A pair of curved, parallel slots 12 and 14 are formed within face 18 to extend generally along the length of the face. For structural purposes, the slots may begin at a point that is somewhat inward from the outer edge portions 18a and 18b of the face. However, it would also be possible to have the slots extending along the entire length of the face between outer edge portions 18a and 18b. The slots provide a higher angle of dust capture than that which would normally be provided with a single slot. That is to say, for a given dust-capture velocity, the dust-collection head of the present invention is more efficient in drawing in dust particles at the outer edge portion or outer circumference 5c of container 5. The particular number of slots formed in face 18 in the front wall of the outer end of the housing may be varied as operably desirable. But to provide a greater efficiency in capturing dust particles at the outer edge portion of the container, there must be at least two slots formed in face 18.
The housing further includes a number of flow directors or vanes 20, 22, 24, and 26 disposed within chamber 60 to extend inwardly from face 18. The flow directors are arranged in chamber 60 to converge toward central axis 120 of the housing to a point proximate to but spaced from the central section 104 of the housing. That is, the flow directors converge toward but do not intersect central axis 120, thereby forming a number of flow passages 30, 32, 34, 36, and 38 in the outer section 106 of the housing. The flow directors, as illustrated in FIG. 5, extend generally from the upper surface 110a to the lower surface of 110b of the housing. The cross-sectional areas of flow passages 30 and 38 are preferably about the same but greater than the cross-sectional areas of flow passages 32 and 36, which are approximately equal to each other. And flow passages 30, 32, 36, and 38 have a cross-sectional area greater than that of flow passage 34. In this manner, the air flow through the slots is balanced to provide a substantially even capture velocity across face 18. And in this respect, the exact number and positioning of the flow directors at face 18 may be varied to achieve the uniform capture velocity at the face for a particular size head.
The inner section 102 or inner end of housing 110 is provided with appropriate means for connecting ducting 7, which extends from the scrubber to the head. And as discussed heretofore, blower 94, which is located near the scrubber, is used to create a vacuum at face 18 at the inlet of the head to draw dust-laden air into chamber 60 through the slots. The dust-laden air then travels out of the outlet of the head or inner end of the housing via ducting 7 to scrubber 90.
The dust-collection head may further include a substantially curved projection or flange 68 extending above the top of housing 110 along the length of face 18 between its outer edges 18a and 18b. Flange 68, as known in the art, assures that the air being drawn into chamber 60 comes from a location in front of face 18 rather than from a point to the rear of face 18. This provides a greater range of dust capture, as measured outwardly from face 18, for head 10. A cover plate 62 may also be used with head 10. The cover plate will be removably mounted to the top of housing 110 at point 66 to extend past flange 68 as illustrated. Plate 62 may have a notch 64 formed therein for dump line 82.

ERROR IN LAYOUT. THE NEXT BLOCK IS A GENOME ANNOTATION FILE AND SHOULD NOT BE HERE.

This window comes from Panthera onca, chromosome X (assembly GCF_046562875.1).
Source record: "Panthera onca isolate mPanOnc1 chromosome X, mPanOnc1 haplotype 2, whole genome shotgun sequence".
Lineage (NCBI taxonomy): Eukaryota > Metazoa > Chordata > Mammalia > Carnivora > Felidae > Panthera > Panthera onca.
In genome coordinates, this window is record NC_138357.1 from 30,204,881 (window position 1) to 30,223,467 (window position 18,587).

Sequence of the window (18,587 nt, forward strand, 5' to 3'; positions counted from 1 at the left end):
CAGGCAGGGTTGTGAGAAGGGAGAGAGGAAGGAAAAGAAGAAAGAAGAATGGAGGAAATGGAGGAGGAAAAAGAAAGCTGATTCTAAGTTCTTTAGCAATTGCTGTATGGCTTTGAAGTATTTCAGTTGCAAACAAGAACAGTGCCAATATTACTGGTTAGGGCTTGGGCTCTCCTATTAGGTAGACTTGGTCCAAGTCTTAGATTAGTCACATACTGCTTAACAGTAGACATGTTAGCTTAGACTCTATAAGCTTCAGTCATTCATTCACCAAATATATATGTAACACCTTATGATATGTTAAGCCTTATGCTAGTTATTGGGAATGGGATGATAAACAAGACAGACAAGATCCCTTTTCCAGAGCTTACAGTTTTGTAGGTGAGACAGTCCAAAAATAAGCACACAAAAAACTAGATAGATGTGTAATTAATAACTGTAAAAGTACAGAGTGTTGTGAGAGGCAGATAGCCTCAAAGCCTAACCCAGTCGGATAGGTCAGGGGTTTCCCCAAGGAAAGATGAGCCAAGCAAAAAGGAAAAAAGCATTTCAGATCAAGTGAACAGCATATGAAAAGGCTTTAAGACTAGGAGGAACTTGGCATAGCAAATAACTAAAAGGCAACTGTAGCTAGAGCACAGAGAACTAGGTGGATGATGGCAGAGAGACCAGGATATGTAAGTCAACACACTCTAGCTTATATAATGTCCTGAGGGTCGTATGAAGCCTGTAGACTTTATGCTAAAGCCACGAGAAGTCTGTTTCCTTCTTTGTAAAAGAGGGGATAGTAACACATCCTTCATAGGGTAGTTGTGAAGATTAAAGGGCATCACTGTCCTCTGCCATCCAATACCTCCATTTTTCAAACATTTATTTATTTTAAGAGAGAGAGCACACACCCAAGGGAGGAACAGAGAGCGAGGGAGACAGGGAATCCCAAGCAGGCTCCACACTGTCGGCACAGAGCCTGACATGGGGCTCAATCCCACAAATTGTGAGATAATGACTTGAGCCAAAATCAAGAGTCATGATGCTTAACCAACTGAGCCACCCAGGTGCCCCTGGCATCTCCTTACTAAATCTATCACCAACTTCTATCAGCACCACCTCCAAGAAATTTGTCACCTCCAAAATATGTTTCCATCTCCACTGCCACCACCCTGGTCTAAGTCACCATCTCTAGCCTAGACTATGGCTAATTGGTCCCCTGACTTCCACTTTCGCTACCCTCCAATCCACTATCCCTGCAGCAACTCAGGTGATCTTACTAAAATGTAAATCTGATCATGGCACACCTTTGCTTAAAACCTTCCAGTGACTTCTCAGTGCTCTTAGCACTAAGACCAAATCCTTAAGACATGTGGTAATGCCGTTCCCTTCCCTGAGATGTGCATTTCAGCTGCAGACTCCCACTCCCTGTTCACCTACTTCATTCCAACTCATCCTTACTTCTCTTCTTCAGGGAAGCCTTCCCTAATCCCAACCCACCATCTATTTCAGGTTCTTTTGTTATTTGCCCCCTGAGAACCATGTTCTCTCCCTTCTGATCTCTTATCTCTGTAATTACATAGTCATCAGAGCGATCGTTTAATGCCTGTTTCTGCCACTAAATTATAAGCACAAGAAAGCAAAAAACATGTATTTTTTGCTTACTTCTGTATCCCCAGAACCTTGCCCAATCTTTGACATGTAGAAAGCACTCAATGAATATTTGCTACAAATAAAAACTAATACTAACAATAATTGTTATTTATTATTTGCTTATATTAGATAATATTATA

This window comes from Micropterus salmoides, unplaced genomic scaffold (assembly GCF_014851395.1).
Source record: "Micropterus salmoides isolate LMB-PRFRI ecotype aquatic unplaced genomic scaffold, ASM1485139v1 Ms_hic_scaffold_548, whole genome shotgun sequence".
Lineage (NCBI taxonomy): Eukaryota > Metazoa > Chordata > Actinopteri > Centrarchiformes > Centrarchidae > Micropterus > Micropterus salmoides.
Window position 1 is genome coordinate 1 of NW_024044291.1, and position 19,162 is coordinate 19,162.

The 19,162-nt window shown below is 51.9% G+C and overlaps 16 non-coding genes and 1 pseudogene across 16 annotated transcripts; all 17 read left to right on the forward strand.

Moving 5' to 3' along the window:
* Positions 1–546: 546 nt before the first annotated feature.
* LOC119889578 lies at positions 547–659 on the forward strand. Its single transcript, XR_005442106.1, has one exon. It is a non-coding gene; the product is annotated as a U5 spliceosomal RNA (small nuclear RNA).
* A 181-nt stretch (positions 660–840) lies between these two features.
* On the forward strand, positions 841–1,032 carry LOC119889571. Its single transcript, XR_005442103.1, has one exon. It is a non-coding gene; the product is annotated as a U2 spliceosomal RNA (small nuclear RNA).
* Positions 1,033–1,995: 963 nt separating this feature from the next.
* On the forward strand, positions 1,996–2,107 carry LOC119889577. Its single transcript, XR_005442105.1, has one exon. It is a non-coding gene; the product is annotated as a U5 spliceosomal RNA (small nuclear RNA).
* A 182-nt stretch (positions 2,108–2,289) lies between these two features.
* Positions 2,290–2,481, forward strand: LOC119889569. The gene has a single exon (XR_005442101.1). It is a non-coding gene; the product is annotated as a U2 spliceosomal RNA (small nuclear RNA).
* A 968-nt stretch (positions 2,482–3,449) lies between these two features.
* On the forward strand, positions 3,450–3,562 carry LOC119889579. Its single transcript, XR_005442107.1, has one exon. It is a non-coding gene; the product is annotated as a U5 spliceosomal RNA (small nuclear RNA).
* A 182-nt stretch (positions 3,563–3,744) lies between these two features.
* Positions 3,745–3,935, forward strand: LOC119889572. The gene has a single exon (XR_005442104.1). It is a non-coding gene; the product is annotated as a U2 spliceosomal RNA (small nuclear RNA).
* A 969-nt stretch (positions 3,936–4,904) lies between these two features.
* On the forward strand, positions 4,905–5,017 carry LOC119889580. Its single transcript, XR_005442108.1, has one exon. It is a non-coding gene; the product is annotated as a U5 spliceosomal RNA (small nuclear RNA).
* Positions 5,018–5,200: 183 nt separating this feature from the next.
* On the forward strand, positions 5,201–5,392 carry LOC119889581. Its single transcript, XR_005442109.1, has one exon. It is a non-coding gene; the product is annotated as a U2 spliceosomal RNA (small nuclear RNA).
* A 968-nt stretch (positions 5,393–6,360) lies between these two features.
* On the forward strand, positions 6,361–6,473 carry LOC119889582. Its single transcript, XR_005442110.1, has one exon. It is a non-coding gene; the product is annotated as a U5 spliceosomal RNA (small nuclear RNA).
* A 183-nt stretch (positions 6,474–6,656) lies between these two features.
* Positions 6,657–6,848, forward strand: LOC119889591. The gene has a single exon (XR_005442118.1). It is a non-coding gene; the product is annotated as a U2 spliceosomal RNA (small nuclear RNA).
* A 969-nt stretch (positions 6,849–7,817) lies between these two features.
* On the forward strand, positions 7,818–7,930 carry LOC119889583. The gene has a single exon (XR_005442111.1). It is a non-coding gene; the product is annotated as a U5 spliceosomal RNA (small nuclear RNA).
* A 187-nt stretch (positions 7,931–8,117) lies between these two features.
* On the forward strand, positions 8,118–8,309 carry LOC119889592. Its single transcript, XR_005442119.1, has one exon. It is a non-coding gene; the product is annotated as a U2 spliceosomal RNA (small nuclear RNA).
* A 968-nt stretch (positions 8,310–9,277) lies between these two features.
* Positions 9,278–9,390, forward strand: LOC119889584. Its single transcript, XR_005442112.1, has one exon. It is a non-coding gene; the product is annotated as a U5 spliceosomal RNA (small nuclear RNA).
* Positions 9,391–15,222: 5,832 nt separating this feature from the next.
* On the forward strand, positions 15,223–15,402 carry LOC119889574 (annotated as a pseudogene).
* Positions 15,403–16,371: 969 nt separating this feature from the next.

In specific terms, a dust-collection head 10 designed to capture relatively small--100 microns and less--and heavy dust particles produced when dry-dumping a nickel-containing catalyst into 55-gallon open-top drums, will have an overall length of approximately 331/2 inches. The opening at the inner end of the housing for connection to ducting 7 will have an outside diameter of approximately 77/8 inches. Slots 12 and 14 will extend around the length of the face and be spaced about one inch inwardly of outer edge portions 18a and 18b of the face. But it is understood that the head may be constructed so that the slots extend around the entire length of the face between outer edge portions 18a and 18b. The slots will have a width of about one inch and they will be spaced about an inch apart. The height of the face will be about six inches, and the maximum dimension A across the face will be about 22 inches. The flow directors will extend inwardly from the face to a line that is spaced about 13/4 inches from the central section 104 of the head. And flange 68 will extend about three inches above the top of the housing. Operating at a dust-capture velocity of up to 3000 cubic feet per minute and with the head positioned about one inch above the top of the drum, a head of the above-described dimensions has been found to be approximately 99% efficient in collecting dust produced when dumping nickel-containing catalysts.
It is understood that the dust-collection head of the present invention is not limited to use in collecting dust when dry-dumping a catalyst. The apparatus of the invention may be employed in any number of dust-collecting applications. It is further understood that the particular number of slots and flow directors--so long as there is more than one of both--may be varied as operably appropriate.
Although the specific embodiment of the invention has been described in detail, the invention is not to be limited to only such an embodiment but rather only by the scope of the appended claims.
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|U.S. Classification||15/415.1, 141/93|
|International Classification||A47L9/02, B08B15/04, B08B15/00|
|Cooperative Classification||A47L9/02, B08B15/04, B08B15/007|
|European Classification||B08B15/04, A47L9/02, B08B15/00D|
|Apr 3, 1981||AS||Assignment|
Owner name: CHEVRON RESEARCH COMPANY, SAN FRANCISCO, CA A CORP
Free format text: ASSIGNMENT OF ASSIGNORS INTEREST.;ASSIGNOR:CLARK WILLIAM J.;REEL/FRAME:003842/0740
Effective date: 19810325